Please welcome Dr Chris Smith to our office!  He is now taking new patients at 801-532-1822.  We are also now offering In-Office MRI scanning!
Skip to main content

Activities That Contribute to Plantar Fasciitis

Your feet bear the weight of your entire body with every step, and even more so if you run or jump, so it’s a good thing they’re equipped with built-in shock absorbers. 

Called plantar fascia, these long, thick bands of tissue run the length of the bottom of your feet, connecting your heels to your toes. The tendons look and act something like a bowstring as they flex and spring when you walk.

You probably never give your plantar fascia a thought, until they become inflamed from plantar fasciitis — and then they become the center of your attention. All you can think about is why did it happen and what can you do to stop the pain?

At Utah Musculoskeletal Specialists, our podiatrists, Dr. Daniel Preece and Dr. Darren Groberg, get to the bottom of your heel pain and let you know how you got it and how to resolve it. 

Meanwhile, here are a few activities, habits, and lifestyle factors that may be exacerbating your plantar fasciitis.

You choose the wrong shoes

Whatever type of shoe you wear becomes an extension of your feet and a functional part of your anatomy. And since your feet are the foundation for the rest of your body, it’s important to provide a solid platform that not only upholds your frame, but also protects your feet and ankles.

So, if you’re a flip-flop fanatic or you favor high-heeled stilettos, you’re putting your feet, and your whole musculoskeletal structure, in jeopardy. Without proper arch support (we’re looking at you, flip flops), your plantar fascia takes on too much stress and begins to tear. 

Likewise, if you jam your feet into too-tall shoes, something’s got to give, and it’s usually your plantar fascia.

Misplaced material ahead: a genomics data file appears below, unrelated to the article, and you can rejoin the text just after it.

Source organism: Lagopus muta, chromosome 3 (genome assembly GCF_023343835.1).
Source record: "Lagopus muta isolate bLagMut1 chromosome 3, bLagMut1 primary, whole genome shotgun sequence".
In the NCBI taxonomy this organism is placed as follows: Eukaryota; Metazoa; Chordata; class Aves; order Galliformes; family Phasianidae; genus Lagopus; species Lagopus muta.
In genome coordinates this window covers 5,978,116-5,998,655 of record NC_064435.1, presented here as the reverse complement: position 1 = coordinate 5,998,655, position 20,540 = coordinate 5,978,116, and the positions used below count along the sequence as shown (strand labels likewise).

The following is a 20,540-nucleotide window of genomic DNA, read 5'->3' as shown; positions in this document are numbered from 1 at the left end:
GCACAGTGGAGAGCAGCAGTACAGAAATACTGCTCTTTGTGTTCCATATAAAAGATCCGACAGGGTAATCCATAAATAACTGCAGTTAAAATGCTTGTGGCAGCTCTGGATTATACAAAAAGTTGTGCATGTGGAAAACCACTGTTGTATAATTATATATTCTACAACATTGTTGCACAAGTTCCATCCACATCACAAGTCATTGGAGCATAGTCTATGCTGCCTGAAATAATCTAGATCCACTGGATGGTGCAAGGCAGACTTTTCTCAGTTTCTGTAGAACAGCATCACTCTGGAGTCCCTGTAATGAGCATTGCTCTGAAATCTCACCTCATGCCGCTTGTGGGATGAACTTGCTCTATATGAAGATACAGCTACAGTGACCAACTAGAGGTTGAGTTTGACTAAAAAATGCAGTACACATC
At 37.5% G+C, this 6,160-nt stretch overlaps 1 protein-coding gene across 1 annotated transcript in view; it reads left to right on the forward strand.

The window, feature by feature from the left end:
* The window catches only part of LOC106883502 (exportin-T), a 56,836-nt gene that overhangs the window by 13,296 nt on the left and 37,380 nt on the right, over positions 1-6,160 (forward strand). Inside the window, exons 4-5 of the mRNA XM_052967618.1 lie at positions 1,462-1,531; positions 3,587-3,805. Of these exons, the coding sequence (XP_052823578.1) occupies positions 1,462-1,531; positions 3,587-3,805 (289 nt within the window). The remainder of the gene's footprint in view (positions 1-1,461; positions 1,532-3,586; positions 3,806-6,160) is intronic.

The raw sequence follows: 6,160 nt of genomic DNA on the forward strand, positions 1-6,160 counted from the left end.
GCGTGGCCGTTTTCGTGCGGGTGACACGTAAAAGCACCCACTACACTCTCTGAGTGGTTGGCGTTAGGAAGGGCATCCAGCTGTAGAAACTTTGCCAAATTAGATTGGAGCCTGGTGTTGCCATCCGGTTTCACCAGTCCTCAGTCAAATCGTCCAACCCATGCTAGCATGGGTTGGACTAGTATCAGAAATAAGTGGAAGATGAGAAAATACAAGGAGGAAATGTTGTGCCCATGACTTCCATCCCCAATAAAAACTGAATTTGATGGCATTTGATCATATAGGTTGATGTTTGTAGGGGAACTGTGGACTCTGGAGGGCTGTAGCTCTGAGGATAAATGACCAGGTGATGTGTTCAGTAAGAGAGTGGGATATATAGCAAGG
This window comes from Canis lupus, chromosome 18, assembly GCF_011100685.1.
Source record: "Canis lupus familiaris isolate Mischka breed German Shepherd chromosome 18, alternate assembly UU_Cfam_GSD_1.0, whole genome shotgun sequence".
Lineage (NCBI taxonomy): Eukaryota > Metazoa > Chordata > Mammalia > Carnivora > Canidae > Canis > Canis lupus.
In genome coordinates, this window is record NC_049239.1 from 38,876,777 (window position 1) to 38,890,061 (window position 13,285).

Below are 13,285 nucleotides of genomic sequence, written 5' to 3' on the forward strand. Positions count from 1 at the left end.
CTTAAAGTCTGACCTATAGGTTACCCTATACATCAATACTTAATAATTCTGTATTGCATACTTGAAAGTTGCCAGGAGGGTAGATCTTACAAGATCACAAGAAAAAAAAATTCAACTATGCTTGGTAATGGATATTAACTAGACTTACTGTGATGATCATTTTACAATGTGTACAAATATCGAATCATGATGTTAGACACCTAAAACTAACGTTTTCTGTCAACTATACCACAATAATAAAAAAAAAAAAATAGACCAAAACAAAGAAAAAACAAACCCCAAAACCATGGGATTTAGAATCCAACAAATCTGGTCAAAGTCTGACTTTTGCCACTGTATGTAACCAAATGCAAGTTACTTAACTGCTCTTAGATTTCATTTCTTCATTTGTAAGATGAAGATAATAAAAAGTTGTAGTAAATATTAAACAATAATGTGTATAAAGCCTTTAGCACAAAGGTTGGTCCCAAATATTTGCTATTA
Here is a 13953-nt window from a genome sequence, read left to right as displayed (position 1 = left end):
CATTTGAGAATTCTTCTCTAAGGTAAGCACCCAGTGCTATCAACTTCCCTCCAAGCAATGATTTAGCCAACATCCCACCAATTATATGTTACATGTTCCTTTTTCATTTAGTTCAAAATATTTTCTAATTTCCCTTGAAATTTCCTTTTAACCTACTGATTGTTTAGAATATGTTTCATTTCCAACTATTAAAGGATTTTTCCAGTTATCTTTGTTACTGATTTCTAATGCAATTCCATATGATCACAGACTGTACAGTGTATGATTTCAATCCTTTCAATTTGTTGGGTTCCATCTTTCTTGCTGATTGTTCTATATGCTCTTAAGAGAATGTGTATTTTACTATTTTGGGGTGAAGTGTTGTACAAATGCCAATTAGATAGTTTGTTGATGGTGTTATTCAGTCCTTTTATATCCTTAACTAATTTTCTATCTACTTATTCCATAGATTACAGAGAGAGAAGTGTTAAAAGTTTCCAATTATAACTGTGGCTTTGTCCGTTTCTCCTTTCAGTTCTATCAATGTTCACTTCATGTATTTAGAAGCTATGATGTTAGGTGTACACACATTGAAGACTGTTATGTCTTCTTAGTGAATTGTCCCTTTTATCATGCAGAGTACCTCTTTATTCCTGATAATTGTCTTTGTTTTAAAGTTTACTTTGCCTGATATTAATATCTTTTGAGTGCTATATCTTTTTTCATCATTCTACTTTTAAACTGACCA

You weight too much

We apologize for the bluntness, but if you’re overweight, you’re loading more stress onto your plantar fascia than they can handle. They buckle under the weight and sustain micro tears that lead to inflammation and pain.

You run and/or dance a lot

If you’re an athlete or a dancer, particularly if you’re a runner or a ballet dancer, you have your plantar fascia to thank for your ability to make those moves. But those activities also call upon your plantar fascia to work overtime, which can take its toll and lead to plantar fasciitis. 

You stand around all day

Certain occupations put people at risk for plantar fasciitis more than others. If your job has you on your feet all day — think teachers, factory workers, cashiers — your feet are under a lot of pressure. Those tendons are strong and durable, but they can only sustain so much stress before they begin to break and cause pain.

You don’t know your own body

Plantar fasciitis occurs most frequently in people born with flat feet or extra high arches, because both of these conditions add stress to the tendon. If you don’t know this about yourself, then you’re likely not taking steps to correct it, such as buying the right kind of shoes. 

You walk funny